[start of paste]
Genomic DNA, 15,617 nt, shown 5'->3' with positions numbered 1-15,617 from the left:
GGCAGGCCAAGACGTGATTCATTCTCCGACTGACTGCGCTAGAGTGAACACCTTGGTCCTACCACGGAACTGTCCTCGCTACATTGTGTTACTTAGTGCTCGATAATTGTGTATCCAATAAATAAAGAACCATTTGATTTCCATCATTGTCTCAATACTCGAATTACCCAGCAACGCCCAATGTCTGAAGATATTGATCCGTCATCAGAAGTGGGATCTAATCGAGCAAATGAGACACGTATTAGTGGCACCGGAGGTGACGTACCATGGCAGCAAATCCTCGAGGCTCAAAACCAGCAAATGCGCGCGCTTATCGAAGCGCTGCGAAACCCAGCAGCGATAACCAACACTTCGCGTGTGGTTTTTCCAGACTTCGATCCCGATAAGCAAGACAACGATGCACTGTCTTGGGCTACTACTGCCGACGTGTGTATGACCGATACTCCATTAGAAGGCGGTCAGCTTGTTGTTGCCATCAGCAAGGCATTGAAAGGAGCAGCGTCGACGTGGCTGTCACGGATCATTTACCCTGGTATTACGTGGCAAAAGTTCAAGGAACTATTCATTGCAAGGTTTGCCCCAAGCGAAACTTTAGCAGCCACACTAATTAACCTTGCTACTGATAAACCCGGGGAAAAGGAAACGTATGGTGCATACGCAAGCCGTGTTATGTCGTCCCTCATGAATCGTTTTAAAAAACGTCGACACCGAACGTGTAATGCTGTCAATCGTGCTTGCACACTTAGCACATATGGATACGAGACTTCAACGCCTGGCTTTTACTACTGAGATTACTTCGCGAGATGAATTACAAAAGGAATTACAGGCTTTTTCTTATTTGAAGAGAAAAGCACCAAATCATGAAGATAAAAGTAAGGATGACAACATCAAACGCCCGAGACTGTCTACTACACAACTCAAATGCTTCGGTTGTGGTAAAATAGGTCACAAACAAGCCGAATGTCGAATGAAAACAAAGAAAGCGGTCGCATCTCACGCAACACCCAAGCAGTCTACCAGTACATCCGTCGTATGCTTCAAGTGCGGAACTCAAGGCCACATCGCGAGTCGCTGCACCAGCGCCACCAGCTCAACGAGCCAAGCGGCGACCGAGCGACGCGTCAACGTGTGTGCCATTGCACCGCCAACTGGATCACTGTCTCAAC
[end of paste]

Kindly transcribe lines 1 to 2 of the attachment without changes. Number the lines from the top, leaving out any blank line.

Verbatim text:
Genomic DNA, 15,617 nt, shown 5'->3' with positions numbered 1-15,617 from the left:
GGCAGGCCAAGACGTGATTCATTCTCCGACTGACTGCGCTAGAGTGAACACCTTGGTCCTACCACGGAACTGTCCTCGCTACATTGTGTTACTTAGTGCTCGATAATTGTGTATCCAATAAATAAAGAACCATTTGATTTCCATCATTGTCTCAATACTCGAATTACCCAGCAACGCCCAATGTCTGAAGATATTGATCCGTCATCAGAAGTGGGATCTAATCGAGCAAATGAGACACGTATTAGTGGCACCGGAGGTGACGTACCATGGCAGCAAATCCTCGAGGCTCAAAACCAGCAAATGCGCGCGCTTATCGAAGCGCTGCGAAACCCAGCAGCGATAACCAACACTTCGCGTGTGGTTTTTCCAGACTTCGATCCCGATAAGCAAGACAACGATGCACTGTCTTGGGCTACTACTGCCGACGTGTGTATGACCGATACTCCATTAGAAGGCGGTCAGCTTGTTGTTGCCATCAGCAAGGCATTGAAAGGAGCAGCGTCGACGTGGCTGTCACGGATCATTTACCCTGGTATTACGTGGCAAAAGTTCAAGGAACTATTCATTGCAAGGTTTGCCCCAAGCGAAACTTTAGCAGCCACACTAATTAACCTTGCTACTGATAAACCCGGGGAAAAGGAAACGTATGGTGCATACGCAAGCCGTGTTATGTCGTCCCTCATGAATCGTTTTAAAAAACGTCGACACCGAACGTGTAATGCTGTCAATCGTGCTTGCACACTTAGCACATATGGATACGAGACTTCAACGCCTGGCTTTTACTACTGAGATTACTTCGCGAGATGAATTACAAAAGGAATTACAGGCTTTTTCTTATTTGAAGAGAAAAGCACCAAATCATGAAGATAAAAGTAAGGATGACAACATCAAACGCCCGAGACTGTCTACTACACAACTCAAATGCTTCGGTTGTGGTAAAATAGGTCACAAACAAGCCGAATGTCGAATGAAAACAAAGAAAGCGGTCGCATCTCACGCAACACCCAAGCAGTCTACCAGTACATCCGTCGTATGCTTCAAGTGCGGAACTCAAGGCCACATCGCGAGTCGCTGCACCAGCGCCACCAGCTCAACGAGCCAAGCGGCGACCGAGCGACGCGTCAACGTGTGTGCCATTGCACCGCCAACTGGATCACTGTCTCAAC